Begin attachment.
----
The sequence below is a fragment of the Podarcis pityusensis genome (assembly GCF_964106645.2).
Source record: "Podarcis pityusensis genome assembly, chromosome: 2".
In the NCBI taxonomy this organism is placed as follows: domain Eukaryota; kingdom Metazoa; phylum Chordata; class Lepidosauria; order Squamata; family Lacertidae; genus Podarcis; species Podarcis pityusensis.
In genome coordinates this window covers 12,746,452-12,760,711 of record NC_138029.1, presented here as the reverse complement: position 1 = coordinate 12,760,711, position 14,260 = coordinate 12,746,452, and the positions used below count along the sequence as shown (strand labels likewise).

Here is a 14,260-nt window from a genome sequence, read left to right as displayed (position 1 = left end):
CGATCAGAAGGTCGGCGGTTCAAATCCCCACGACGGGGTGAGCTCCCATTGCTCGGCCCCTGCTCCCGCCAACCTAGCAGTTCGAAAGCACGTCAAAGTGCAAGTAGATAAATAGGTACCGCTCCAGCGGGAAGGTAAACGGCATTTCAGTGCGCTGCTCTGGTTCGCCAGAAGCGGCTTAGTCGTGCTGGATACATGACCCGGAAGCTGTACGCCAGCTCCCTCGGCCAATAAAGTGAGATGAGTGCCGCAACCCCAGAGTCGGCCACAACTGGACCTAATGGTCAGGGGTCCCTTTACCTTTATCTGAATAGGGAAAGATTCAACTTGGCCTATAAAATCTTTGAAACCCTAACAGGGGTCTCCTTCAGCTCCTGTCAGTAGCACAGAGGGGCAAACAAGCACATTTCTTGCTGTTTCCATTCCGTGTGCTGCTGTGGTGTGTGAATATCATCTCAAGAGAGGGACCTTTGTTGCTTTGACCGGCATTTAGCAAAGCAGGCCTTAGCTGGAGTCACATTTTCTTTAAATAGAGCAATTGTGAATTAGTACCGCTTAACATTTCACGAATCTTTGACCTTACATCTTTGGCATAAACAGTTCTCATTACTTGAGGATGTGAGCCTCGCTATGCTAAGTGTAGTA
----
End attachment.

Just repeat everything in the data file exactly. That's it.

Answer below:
The sequence below is a fragment of the Podarcis pityusensis genome (assembly GCF_964106645.2).
Source record: "Podarcis pityusensis genome assembly, chromosome: 2".
In the NCBI taxonomy this organism is placed as follows: domain Eukaryota; kingdom Metazoa; phylum Chordata; class Lepidosauria; order Squamata; family Lacertidae; genus Podarcis; species Podarcis pityusensis.
In genome coordinates this window covers 12,746,452-12,760,711 of record NC_138029.1, presented here as the reverse complement: position 1 = coordinate 12,760,711, position 14,260 = coordinate 12,746,452, and the positions used below count along the sequence as shown (strand labels likewise).

Here is a 14,260-nt window from a genome sequence, read left to right as displayed (position 1 = left end):
CGATCAGAAGGTCGGCGGTTCAAATCCCCACGACGGGGTGAGCTCCCATTGCTCGGCCCCTGCTCCCGCCAACCTAGCAGTTCGAAAGCACGTCAAAGTGCAAGTAGATAAATAGGTACCGCTCCAGCGGGAAGGTAAACGGCATTTCAGTGCGCTGCTCTGGTTCGCCAGAAGCGGCTTAGTCGTGCTGGATACATGACCCGGAAGCTGTACGCCAGCTCCCTCGGCCAATAAAGTGAGATGAGTGCCGCAACCCCAGAGTCGGCCACAACTGGACCTAATGGTCAGGGGTCCCTTTACCTTTATCTGAATAGGGAAAGATTCAACTTGGCCTATAAAATCTTTGAAACCCTAACAGGGGTCTCCTTCAGCTCCTGTCAGTAGCACAGAGGGGCAAACAAGCACATTTCTTGCTGTTTCCATTCCGTGTGCTGCTGTGGTGTGTGAATATCATCTCAAGAGAGGGACCTTTGTTGCTTTGACCGGCATTTAGCAAAGCAGGCCTTAGCTGGAGTCACATTTTCTTTAAATAGAGCAATTGTGAATTAGTACCGCTTAACATTTCACGAATCTTTGACCTTACATCTTTGGCATAAACAGTTCTCATTACTTGAGGATGTGAGCCTCGCTATGCTAAGTGTAGTA